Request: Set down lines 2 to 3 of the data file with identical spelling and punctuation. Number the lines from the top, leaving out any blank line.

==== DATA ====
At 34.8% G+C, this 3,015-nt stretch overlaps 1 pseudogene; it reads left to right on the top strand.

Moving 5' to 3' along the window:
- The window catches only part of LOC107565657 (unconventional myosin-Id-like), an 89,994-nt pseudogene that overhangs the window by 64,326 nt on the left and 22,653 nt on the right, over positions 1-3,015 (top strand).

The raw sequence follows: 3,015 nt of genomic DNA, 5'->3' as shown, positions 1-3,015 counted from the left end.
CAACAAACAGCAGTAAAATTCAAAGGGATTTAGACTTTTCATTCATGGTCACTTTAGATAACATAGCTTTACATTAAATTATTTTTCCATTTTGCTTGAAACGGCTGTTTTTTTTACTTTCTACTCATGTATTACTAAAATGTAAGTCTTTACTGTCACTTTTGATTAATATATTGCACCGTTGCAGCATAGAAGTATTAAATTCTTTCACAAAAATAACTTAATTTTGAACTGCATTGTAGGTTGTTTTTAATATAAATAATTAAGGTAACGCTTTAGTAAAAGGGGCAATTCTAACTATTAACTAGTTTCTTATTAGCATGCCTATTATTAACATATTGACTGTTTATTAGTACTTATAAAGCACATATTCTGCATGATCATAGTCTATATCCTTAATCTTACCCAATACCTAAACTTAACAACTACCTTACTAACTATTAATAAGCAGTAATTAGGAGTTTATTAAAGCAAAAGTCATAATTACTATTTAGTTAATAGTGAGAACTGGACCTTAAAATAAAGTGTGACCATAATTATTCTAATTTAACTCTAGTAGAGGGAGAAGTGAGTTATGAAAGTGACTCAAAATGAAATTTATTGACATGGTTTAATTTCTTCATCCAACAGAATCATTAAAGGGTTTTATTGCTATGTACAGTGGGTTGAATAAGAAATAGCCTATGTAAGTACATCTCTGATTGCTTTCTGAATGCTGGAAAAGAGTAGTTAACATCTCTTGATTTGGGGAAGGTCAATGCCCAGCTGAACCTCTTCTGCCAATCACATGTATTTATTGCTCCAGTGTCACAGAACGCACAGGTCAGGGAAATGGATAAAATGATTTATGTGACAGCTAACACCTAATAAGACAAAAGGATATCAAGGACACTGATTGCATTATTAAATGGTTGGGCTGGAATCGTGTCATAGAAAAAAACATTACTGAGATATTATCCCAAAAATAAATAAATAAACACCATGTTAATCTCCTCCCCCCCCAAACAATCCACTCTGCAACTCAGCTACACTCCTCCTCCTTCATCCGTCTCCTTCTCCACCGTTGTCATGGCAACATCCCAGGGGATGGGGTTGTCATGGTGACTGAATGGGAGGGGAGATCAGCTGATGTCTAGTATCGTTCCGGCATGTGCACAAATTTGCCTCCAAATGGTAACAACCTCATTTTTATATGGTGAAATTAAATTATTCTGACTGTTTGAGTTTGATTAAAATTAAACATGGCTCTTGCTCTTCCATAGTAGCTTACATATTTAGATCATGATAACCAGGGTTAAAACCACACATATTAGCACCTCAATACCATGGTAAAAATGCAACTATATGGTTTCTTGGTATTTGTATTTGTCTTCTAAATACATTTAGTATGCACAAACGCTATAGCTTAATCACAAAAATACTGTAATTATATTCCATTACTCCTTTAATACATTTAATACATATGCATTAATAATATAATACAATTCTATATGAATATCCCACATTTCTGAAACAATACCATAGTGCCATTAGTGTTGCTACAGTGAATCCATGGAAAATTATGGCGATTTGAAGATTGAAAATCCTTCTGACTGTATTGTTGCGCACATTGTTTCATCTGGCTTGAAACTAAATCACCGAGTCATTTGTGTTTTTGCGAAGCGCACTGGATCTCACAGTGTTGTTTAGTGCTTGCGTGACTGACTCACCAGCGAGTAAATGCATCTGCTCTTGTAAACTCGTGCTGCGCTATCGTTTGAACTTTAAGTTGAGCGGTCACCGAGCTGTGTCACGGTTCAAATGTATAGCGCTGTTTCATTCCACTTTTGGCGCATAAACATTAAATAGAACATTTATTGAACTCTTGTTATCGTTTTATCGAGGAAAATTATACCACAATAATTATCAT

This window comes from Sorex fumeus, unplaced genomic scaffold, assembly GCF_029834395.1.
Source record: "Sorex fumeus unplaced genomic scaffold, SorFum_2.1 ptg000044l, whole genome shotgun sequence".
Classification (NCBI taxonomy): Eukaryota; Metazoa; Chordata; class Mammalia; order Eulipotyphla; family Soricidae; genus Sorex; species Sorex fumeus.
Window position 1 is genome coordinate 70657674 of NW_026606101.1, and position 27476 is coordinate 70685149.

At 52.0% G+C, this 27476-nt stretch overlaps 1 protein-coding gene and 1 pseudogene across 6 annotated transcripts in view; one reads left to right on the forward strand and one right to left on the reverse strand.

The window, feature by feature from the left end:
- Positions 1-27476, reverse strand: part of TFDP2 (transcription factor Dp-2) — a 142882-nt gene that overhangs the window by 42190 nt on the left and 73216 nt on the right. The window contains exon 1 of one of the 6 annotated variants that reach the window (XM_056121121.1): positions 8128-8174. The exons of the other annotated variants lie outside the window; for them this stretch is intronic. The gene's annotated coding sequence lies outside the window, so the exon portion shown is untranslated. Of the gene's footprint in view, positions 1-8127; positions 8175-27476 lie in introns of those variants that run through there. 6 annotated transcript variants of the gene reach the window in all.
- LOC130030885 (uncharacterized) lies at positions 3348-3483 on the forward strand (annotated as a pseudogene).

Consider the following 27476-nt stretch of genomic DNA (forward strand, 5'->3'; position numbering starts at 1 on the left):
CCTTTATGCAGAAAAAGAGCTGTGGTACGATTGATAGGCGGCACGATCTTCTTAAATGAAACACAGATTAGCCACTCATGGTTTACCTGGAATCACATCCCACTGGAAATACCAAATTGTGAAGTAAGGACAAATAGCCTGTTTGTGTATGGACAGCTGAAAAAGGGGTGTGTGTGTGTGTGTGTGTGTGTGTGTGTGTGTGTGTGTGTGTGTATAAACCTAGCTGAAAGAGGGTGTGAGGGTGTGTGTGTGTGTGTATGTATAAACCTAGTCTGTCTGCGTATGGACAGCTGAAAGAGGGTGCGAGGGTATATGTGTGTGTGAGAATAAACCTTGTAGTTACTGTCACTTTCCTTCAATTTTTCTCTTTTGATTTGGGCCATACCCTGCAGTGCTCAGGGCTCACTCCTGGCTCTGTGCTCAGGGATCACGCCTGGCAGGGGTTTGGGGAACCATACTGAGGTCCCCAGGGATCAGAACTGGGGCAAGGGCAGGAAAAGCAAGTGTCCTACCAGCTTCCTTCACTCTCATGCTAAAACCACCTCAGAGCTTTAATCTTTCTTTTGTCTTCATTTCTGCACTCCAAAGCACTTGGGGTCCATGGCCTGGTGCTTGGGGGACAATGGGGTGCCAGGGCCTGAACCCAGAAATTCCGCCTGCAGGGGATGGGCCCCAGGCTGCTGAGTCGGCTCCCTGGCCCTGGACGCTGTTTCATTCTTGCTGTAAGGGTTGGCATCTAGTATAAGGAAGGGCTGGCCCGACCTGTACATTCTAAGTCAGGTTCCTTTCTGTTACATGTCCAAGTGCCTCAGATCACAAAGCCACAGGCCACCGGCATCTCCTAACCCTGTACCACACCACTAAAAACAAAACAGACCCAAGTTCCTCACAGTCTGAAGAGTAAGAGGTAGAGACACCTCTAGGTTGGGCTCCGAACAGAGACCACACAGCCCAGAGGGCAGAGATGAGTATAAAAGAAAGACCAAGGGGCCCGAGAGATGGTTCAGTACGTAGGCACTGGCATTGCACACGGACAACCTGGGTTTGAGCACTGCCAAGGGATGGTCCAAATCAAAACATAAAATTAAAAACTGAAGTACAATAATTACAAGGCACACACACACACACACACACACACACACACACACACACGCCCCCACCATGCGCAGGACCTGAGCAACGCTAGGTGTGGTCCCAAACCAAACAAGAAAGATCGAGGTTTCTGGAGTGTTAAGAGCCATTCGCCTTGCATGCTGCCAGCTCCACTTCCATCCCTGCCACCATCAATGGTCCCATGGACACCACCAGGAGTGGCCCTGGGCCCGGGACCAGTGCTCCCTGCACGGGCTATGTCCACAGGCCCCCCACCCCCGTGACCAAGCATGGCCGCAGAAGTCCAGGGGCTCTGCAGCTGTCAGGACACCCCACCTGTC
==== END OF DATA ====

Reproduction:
Moving 5' to 3' along the window:
- The window catches only part of LOC107565657 (unconventional myosin-Id-like), an 89,994-nt pseudogene that overhangs the window by 64,326 nt on the left and 22,653 nt on the right, over positions 1-3,015 (top strand).